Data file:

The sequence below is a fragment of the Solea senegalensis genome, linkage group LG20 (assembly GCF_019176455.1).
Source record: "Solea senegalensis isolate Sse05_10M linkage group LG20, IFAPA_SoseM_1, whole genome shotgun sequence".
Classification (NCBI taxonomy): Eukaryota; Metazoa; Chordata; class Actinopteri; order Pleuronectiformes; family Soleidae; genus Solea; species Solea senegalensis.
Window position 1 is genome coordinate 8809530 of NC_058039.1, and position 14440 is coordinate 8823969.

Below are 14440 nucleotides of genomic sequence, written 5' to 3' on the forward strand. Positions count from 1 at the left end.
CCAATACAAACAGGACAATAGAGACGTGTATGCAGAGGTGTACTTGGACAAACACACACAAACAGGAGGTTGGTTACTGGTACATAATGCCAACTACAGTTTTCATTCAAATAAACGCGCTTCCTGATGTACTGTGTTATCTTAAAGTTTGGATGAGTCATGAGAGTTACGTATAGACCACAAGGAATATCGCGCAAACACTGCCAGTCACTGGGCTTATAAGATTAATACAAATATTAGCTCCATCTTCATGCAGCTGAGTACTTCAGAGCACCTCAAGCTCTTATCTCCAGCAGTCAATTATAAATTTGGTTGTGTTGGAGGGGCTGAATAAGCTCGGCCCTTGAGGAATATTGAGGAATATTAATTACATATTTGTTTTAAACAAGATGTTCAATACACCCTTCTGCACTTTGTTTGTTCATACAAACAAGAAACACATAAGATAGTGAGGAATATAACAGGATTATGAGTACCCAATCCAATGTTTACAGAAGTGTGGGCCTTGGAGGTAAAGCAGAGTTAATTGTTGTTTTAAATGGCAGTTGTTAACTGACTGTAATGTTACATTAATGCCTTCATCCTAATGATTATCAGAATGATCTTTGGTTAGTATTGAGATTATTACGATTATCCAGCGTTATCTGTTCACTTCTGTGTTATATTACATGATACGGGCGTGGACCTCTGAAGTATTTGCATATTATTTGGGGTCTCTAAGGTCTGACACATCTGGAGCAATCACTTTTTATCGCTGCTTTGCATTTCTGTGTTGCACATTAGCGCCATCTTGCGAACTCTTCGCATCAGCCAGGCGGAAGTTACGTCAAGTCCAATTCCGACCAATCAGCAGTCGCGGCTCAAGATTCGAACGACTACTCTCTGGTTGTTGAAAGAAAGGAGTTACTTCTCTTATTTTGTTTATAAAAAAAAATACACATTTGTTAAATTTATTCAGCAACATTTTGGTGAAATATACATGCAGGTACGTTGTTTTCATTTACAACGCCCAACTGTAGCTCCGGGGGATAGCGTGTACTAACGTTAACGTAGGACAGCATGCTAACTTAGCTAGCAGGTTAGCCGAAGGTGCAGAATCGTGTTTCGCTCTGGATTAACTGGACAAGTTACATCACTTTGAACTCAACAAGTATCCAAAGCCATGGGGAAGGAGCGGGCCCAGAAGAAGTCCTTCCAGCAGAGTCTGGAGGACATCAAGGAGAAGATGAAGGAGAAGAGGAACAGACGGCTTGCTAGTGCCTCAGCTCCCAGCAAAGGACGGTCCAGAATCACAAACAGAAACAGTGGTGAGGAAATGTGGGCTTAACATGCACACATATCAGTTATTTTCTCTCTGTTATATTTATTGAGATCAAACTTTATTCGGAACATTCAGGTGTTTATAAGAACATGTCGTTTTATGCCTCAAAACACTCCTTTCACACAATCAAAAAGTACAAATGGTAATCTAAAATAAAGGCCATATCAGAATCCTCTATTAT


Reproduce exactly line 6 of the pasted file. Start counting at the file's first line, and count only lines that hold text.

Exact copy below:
CCAATACAAACAGGACAATAGAGACGTGTATGCAGAGGTGTACTTGGACAAACACACACAAACAGGAGGTTGGTTACTGGTACATAATGCCAACTACAGTTTTCATTCAAATAAACGCGCTTCCTGATGTACTGTGTTATCTTAAAGTTTGGATGAGTCATGAGAGTTACGTATAGACCACAAGGAATATCGCGCAAACACTGCCAGTCACTGGGCTTATAAGATTAATACAAATATTAGCTCCATCTTCATGCAGCTGAGTACTTCAGAGCACCTCAAGCTCTTATCTCCAGCAGTCAATTATAAATTTGGTTGTGTTGGAGGGGCTGAATAAGCTCGGCCCTTGAGGAATATTGAGGAATATTAATTACATATTTGTTTTAAACAAGATGTTCAATACACCCTTCTGCACTTTGTTTGTTCATACAAACAAGAAACACATAAGATAGTGAGGAATATAACAGGATTATGAGTACCCAATCCAATGTTTACAGAAGTGTGGGCCTTGGAGGTAAAGCAGAGTTAATTGTTGTTTTAAATGGCAGTTGTTAACTGACTGTAATGTTACATTAATGCCTTCATCCTAATGATTATCAGAATGATCTTTGGTTAGTATTGAGATTATTACGATTATCCAGCGTTATCTGTTCACTTCTGTGTTATATTACATGATACGGGCGTGGACCTCTGAAGTATTTGCATATTATTTGGGGTCTCTAAGGTCTGACACATCTGGAGCAATCACTTTTTATCGCTGCTTTGCATTTCTGTGTTGCACATTAGCGCCATCTTGCGAACTCTTCGCATCAGCCAGGCGGAAGTTACGTCAAGTCCAATTCCGACCAATCAGCAGTCGCGGCTCAAGATTCGAACGACTACTCTCTGGTTGTTGAAAGAAAGGAGTTACTTCTCTTATTTTGTTTATAAAAAAAAATACACATTTGTTAAATTTATTCAGCAACATTTTGGTGAAATATACATGCAGGTACGTTGTTTTCATTTACAACGCCCAACTGTAGCTCCGGGGGATAGCGTGTACTAACGTTAACGTAGGACAGCATGCTAACTTAGCTAGCAGGTTAGCCGAAGGTGCAGAATCGTGTTTCGCTCTGGATTAACTGGACAAGTTACATCACTTTGAACTCAACAAGTATCCAAAGCCATGGGGAAGGAGCGGGCCCAGAAGAAGTCCTTCCAGCAGAGTCTGGAGGACATCAAGGAGAAGATGAAGGAGAAGAGGAACAGACGGCTTGCTAGTGCCTCAGCTCCCAGCAAAGGACGGTCCAGAATCACAAACAGAAACAGTGGTGAGGAAATGTGGGCTTAACATGCACACATATCAGTTATTTTCTCTCTGTTATATTTATTGAGATCAAACTTTATTCGGAACATTCAGGTGTTTATAAGAACATGTCGTTTTATGCCTCAAAACACTCCTTTCACACAATCAAAAAGTACAAATGGTAATCTAAAATAAAGGCCATATCAGAATCCTCTATTAT